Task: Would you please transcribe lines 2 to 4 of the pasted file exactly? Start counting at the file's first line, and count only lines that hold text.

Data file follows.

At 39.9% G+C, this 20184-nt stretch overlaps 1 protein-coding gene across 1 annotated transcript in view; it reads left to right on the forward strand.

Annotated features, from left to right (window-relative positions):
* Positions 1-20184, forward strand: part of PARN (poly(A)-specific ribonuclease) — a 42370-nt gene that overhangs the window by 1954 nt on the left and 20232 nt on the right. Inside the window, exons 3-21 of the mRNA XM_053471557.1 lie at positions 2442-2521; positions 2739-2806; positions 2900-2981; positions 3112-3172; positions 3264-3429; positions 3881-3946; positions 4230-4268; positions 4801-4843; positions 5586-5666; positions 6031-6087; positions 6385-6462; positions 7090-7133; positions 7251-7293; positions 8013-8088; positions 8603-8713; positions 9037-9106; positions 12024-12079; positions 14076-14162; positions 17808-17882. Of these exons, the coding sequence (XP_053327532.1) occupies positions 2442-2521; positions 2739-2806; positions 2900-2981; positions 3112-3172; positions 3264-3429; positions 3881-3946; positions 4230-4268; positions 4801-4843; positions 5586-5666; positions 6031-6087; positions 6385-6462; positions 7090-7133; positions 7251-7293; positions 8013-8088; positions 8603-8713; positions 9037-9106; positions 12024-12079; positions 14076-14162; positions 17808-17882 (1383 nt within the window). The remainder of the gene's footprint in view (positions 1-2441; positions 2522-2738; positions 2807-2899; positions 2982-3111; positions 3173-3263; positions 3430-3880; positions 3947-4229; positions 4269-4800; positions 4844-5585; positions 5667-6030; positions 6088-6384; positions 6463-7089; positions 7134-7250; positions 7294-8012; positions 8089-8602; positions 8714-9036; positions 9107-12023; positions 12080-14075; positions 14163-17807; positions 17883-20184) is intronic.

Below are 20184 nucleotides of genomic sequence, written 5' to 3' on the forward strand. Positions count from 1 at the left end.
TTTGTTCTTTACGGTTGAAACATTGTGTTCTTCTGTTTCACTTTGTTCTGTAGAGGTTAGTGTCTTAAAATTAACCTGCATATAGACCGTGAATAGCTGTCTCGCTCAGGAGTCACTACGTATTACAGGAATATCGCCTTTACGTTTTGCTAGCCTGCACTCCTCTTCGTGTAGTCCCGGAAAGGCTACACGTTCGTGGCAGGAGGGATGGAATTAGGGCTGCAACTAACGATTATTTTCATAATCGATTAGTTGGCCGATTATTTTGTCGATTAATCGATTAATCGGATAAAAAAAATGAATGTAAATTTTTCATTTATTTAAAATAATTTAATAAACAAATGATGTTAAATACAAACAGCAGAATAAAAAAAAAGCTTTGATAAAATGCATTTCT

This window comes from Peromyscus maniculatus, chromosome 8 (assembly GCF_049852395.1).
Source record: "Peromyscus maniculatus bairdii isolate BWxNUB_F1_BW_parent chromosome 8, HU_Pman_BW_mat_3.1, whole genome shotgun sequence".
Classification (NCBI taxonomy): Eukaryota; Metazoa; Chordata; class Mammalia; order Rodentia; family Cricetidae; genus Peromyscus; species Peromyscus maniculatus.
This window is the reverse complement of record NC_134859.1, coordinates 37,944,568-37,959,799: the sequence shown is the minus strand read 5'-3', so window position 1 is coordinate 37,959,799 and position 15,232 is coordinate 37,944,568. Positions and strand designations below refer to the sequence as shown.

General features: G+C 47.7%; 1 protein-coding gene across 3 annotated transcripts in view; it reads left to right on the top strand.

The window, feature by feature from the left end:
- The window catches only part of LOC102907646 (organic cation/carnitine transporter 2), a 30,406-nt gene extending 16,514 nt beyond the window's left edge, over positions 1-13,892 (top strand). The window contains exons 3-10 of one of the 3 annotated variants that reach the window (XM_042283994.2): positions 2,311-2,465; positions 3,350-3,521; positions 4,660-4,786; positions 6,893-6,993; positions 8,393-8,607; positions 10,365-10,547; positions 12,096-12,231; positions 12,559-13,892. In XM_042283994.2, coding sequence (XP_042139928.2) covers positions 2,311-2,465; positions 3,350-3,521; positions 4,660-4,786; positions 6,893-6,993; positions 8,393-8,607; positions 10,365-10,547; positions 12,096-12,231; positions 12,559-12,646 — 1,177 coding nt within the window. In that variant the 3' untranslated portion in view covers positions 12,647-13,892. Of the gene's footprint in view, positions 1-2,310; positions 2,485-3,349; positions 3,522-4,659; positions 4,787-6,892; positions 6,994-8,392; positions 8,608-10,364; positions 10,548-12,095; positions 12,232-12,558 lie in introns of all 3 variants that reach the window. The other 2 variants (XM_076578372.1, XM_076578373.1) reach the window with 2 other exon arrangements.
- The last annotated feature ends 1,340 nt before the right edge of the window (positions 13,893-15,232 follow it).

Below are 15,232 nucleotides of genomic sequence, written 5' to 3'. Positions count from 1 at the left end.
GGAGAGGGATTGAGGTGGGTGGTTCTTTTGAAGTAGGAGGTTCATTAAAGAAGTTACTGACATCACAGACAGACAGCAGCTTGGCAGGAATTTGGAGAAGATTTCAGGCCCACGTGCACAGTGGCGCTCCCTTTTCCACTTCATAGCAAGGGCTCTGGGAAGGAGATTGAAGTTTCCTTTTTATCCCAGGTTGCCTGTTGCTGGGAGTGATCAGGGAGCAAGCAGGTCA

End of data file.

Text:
Annotated features, from left to right (window-relative positions):
* Positions 1-20184, forward strand: part of PARN (poly(A)-specific ribonuclease) — a 42370-nt gene that overhangs the window by 1954 nt on the left and 20232 nt on the right. Inside the window, exons 3-21 of the mRNA XM_053471557.1 lie at positions 2442-2521; positions 2739-2806; positions 2900-2981; positions 3112-3172; positions 3264-3429; positions 3881-3946; positions 4230-4268; positions 4801-4843; positions 5586-5666; positions 6031-6087; positions 6385-6462; positions 7090-7133; positions 7251-7293; positions 8013-8088; positions 8603-8713; positions 9037-9106; positions 12024-12079; positions 14076-14162; positions 17808-17882. Of these exons, the coding sequence (XP_053327532.1) occupies positions 2442-2521; positions 2739-2806; positions 2900-2981; positions 3112-3172; positions 3264-3429; positions 3881-3946; positions 4230-4268; positions 4801-4843; positions 5586-5666; positions 6031-6087; positions 6385-6462; positions 7090-7133; positions 7251-7293; positions 8013-8088; positions 8603-8713; positions 9037-9106; positions 12024-12079; positions 14076-14162; positions 17808-17882 (1383 nt within the window). The remainder of the gene's footprint in view (positions 1-2441; positions 2522-2738; positions 2807-2899; positions 2982-3111; positions 3173-3263; positions 3430-3880; positions 3947-4229; positions 4269-4800; positions 4844-5585; positions 5667-6030; positions 6088-6384; positions 6463-7089; positions 7134-7250; positions 7294-8012; positions 8089-8602; positions 8714-9036; positions 9107-12023; positions 12080-14075; positions 14163-17807; positions 17883-20184) is intronic.

Below are 20184 nucleotides of genomic sequence, written 5' to 3' on the forward strand. Positions count from 1 at the left end.